There's a scene towards the latter part of Judd Apatow's mercilessly long This Is 40 that makes having endured the needlessly self-indulgent worthwhile. When Paul Rudd's emotionally crumbling Pete makes a great escape from his house via his bike, there's an urgency, an actual gut punch of feeling that had been missing from the film until that point. That's because, at that very moment, Fiona Apple's knock-down, drag-out song "Dull Tool" kicks in.
While the movie actually has an incredibly well-rounded soundtrack, it's Apple's "Dull Tool" that stands out among the bunch. Not only was it the perfect song for that moment (the track's pacing matches Rudd's frantic pedaling and her brilliantly cutting lyrics are exactly what you'd want to listen to after having a fight with your significant other) but it was one of the most perfect songs to be featured in a film in 2012. So why in the hell isn't it nominated for an Academy Award in the Best Original Song? Doesn't the Academy realize what a spectacular acceptance speech Apple would make?
Is it because she says "f**k" so much in it and that would make for a live performance nightmare, considering they are thankfully, doing them again after last year's ridiculous hiatus? Or because the Academy has a history of inexplicably snubbing some seriously great music? (Don't even get me started on the unforgivable omissions of The Beasts of the Southern Wild in the Best Original Score category). Probably a little bit from column A and a little bit from column B?
Sure, Adele's Skyfall theme "Skyfall" is a shoo-in (and rightly so), but Apple's raw "Dull Tool" from This is 40 being slighted by the forgettable "Pi's Lullaby" from Life of Pi or the silly "Everybody Needs a Best Friend" from Ted is a misstep and a missed opportunity. (As was leaving out Matthew McConaughey's inspired "Ladies of Tampa" from Magic Mike, but I digress.) Listen to the song here and decide for yourself:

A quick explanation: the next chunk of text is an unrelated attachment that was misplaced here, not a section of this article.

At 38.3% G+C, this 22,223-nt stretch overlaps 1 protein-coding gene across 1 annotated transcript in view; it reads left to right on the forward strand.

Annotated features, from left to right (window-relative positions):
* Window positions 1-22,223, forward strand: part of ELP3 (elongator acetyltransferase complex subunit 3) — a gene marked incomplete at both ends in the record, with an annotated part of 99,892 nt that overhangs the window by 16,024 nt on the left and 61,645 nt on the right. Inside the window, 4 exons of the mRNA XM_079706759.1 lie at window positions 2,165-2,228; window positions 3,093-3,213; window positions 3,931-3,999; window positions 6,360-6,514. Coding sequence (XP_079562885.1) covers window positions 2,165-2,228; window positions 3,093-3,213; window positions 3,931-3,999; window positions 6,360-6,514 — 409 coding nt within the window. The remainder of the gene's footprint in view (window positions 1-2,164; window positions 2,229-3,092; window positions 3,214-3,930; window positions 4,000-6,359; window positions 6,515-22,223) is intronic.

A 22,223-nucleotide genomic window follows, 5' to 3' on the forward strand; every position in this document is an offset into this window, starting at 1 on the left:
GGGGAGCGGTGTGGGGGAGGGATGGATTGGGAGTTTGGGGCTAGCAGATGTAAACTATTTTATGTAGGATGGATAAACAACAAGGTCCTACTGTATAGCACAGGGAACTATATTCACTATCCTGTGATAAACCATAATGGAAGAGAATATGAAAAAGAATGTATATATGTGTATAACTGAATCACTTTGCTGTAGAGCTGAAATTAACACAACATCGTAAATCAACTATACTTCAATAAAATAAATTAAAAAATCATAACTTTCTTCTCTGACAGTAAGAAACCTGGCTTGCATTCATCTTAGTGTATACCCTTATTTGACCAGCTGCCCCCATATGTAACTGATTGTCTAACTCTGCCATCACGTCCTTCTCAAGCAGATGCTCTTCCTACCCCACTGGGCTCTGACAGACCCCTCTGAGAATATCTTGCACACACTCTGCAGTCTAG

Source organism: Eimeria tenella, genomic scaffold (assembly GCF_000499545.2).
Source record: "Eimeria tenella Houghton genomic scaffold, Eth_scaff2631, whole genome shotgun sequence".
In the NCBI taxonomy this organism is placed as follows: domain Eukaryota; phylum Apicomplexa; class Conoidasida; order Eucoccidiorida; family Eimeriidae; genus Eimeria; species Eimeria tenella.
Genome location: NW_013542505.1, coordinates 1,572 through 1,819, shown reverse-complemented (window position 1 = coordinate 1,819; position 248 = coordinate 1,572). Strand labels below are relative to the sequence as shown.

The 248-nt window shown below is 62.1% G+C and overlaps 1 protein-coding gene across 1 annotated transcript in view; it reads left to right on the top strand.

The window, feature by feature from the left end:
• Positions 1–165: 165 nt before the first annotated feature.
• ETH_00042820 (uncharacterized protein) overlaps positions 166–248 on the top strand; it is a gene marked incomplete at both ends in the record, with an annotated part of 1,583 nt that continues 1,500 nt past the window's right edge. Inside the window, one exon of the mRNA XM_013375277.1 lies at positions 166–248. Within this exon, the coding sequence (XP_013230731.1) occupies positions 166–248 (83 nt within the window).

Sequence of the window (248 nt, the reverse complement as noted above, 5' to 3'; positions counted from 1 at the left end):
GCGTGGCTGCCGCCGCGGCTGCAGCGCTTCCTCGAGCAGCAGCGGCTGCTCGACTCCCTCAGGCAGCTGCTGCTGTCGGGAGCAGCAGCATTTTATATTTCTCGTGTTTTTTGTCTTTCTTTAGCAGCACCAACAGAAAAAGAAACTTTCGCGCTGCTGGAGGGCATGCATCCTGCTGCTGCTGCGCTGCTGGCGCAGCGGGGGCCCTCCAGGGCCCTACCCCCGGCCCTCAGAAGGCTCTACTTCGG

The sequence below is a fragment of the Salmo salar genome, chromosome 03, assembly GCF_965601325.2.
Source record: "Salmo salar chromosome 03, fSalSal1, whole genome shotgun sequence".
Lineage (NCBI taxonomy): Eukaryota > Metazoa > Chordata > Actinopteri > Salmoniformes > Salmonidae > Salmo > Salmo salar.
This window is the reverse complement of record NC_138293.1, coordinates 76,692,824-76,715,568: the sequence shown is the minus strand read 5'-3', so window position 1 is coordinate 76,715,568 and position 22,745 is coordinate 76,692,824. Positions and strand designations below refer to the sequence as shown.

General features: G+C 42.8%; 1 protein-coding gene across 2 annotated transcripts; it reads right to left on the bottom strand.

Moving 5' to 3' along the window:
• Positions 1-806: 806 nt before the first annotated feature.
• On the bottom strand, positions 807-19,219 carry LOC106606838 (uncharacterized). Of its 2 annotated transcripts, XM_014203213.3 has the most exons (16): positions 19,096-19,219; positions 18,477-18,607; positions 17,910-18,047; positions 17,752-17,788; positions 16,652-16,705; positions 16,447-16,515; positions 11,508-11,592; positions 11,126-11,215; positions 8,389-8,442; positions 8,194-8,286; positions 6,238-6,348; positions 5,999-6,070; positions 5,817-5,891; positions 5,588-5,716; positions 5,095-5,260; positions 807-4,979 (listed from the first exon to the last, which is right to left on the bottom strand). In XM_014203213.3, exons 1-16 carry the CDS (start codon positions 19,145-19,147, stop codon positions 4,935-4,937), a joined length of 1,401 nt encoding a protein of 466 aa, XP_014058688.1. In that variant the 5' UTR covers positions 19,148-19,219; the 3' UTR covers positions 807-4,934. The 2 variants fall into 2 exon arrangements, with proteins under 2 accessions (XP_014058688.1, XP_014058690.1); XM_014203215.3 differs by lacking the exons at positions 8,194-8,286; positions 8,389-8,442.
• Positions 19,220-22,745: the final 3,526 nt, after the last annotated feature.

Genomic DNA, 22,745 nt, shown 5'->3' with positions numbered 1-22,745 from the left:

Of course, Apple's "Dull Tool" is hardly the first song in Oscar history to be foolishly overlooked by the Academy. Here's some other tunes that were not only perfect for the movies they were in, but damn great songs on their own.
"Stayin' Alive" by the Bee Gees from Saturday Night Fever: One of the most iconic movie songs during one of the most iconic movie scenes? Even more baffling, the disco classic won the Golden Globe for Best Original Score.
"Theme from New York, New York" by Kander and Ebb for New York, New York: Is there a song more synonymous with that Martin Scorsese film, let alone the city of New York itself? Originally written for and performed by Liza Minnelli, Frank Sinatra's version is a music staple.
"Kiss From a Rose" by Seal from Batman Forever: Yes, Seal's ballad was released as a single before it became the "love theme" to Batman Forever, but songs released before becoming a soundtrack theme have won before. (See: "Falling Slowly" from Once). Plus, this was one of the best songs of the 90s and remains a karaoke staple and pop culture fixation to this day.
"Don't You (Forget About Me) is as timeless as The Breakfast Club itself (see: the homage in Pitch Perfect) and much like the musical symmetry in Saturday Night Fever, the song, which is great on its own, is forever associated with the opening and closing credits of the John Hughes classic.
Honorable mentions: "I Believe I Can Fly" from Space Jam, "Diamonds Are Forever" from Diamonds Are Forever, "St. Elmo's Fire (Man in Motion)" from St. Elmo's Fire, and "Goodbye Horses" from Silence of the Lambs and Married to the Mob.
[Photo credit: Robb Cohen/AP]
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